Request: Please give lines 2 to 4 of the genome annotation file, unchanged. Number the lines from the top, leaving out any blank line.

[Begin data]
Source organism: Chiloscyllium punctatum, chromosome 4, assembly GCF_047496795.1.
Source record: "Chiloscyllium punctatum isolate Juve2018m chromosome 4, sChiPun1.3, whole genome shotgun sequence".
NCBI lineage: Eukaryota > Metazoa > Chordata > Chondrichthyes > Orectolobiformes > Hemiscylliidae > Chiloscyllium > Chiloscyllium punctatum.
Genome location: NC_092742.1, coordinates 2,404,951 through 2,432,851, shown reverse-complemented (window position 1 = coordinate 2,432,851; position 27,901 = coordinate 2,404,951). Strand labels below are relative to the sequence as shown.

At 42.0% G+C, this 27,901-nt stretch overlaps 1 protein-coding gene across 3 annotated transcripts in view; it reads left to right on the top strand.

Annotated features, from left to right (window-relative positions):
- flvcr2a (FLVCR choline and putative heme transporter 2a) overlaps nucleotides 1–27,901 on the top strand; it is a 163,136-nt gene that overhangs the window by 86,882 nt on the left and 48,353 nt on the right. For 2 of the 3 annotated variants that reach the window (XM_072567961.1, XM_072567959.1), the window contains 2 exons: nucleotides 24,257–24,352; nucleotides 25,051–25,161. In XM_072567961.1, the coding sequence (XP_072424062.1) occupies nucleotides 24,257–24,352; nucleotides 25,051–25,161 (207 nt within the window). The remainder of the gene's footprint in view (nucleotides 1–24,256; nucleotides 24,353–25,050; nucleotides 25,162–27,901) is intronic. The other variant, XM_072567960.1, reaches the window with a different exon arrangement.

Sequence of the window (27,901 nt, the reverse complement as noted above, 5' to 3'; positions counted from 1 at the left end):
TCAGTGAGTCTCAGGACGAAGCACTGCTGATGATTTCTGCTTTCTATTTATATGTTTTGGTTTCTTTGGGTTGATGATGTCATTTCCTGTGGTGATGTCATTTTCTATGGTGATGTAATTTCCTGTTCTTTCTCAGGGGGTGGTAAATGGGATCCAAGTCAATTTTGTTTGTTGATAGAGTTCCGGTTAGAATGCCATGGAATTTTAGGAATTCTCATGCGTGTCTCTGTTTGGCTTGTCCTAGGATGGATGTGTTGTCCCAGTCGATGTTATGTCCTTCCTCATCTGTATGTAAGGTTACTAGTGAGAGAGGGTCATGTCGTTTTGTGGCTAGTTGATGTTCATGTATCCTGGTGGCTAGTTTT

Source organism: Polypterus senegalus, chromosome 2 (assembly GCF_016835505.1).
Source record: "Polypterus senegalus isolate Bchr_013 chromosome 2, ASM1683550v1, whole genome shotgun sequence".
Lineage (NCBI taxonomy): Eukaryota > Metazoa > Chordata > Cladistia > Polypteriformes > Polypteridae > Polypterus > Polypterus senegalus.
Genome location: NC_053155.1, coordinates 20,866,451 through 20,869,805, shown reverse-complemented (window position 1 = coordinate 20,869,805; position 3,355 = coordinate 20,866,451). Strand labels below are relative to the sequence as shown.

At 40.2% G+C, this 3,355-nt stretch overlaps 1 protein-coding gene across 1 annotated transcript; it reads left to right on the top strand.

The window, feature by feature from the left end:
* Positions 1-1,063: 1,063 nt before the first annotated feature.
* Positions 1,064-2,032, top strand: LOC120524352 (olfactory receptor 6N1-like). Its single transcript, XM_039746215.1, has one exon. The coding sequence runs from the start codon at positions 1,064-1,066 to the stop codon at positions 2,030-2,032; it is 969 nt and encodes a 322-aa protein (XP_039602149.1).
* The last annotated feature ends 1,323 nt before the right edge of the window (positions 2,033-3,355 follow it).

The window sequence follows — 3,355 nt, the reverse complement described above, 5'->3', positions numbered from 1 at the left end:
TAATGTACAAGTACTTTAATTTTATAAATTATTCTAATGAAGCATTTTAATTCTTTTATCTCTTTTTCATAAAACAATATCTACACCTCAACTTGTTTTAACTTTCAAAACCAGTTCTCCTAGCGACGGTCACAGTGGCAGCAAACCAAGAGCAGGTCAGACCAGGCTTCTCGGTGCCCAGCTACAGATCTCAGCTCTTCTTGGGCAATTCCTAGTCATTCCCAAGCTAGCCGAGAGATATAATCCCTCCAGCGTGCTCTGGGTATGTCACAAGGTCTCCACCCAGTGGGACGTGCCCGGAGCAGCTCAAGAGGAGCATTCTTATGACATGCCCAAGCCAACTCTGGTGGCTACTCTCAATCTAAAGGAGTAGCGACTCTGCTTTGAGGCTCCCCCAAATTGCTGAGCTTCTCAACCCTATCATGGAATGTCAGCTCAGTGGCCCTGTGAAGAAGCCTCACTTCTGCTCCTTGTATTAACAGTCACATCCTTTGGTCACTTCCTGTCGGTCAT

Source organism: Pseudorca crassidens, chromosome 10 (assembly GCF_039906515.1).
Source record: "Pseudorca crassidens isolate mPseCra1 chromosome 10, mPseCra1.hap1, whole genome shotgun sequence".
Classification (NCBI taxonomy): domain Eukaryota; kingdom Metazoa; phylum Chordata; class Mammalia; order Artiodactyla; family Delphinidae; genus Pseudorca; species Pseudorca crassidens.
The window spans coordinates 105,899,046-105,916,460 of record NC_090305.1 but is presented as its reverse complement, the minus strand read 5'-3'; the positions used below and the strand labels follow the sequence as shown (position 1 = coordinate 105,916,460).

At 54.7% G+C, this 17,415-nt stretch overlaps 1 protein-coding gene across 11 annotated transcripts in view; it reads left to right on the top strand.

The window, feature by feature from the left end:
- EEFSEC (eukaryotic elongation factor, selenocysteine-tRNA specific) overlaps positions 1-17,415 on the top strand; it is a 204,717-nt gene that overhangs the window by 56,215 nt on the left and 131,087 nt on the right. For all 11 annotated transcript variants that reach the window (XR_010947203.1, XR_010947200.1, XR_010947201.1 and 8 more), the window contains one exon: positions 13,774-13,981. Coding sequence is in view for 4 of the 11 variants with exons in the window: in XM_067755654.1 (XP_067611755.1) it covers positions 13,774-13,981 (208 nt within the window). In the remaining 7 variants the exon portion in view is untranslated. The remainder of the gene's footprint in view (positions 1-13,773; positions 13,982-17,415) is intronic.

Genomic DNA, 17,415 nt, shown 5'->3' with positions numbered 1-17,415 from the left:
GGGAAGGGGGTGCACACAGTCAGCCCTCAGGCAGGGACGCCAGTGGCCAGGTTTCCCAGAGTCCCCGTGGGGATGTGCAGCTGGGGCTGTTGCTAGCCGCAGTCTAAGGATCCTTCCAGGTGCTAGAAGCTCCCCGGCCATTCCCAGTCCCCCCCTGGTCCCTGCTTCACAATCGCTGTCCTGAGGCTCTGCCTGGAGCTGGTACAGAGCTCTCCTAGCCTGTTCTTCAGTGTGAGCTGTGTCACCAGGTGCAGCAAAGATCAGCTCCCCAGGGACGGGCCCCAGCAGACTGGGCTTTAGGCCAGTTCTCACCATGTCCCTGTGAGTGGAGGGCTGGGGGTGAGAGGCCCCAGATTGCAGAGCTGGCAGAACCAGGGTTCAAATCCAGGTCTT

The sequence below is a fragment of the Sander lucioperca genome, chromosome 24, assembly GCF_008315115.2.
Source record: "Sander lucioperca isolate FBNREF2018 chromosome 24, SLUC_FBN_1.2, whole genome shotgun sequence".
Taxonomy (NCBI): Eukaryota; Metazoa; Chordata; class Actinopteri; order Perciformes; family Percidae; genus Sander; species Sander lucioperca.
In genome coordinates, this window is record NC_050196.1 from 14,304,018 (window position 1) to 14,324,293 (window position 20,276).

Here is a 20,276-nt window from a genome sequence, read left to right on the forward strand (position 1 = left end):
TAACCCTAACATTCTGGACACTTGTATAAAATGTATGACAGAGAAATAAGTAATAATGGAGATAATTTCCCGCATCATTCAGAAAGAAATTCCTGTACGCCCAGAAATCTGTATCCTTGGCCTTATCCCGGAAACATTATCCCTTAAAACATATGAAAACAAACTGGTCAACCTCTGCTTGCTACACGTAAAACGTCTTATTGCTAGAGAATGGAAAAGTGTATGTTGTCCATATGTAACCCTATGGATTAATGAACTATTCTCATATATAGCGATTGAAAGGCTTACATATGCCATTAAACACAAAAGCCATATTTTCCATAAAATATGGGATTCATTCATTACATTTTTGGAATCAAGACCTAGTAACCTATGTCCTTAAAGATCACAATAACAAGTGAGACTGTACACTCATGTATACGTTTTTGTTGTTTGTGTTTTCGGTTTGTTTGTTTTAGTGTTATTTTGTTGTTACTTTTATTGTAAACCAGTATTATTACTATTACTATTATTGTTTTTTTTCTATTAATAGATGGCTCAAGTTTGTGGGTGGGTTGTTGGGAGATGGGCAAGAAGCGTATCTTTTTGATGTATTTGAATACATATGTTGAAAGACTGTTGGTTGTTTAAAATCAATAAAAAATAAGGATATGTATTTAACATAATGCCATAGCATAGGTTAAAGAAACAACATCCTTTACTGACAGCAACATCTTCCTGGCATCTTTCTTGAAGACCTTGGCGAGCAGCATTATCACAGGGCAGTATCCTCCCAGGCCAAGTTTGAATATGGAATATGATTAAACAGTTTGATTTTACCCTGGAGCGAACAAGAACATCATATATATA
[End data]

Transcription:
Source record: "Chiloscyllium punctatum isolate Juve2018m chromosome 4, sChiPun1.3, whole genome shotgun sequence".
NCBI lineage: Eukaryota > Metazoa > Chordata > Chondrichthyes > Orectolobiformes > Hemiscylliidae > Chiloscyllium > Chiloscyllium punctatum.
Genome location: NC_092742.1, coordinates 2,404,951 through 2,432,851, shown reverse-complemented (window position 1 = coordinate 2,432,851; position 27,901 = coordinate 2,404,951). Strand labels below are relative to the sequence as shown.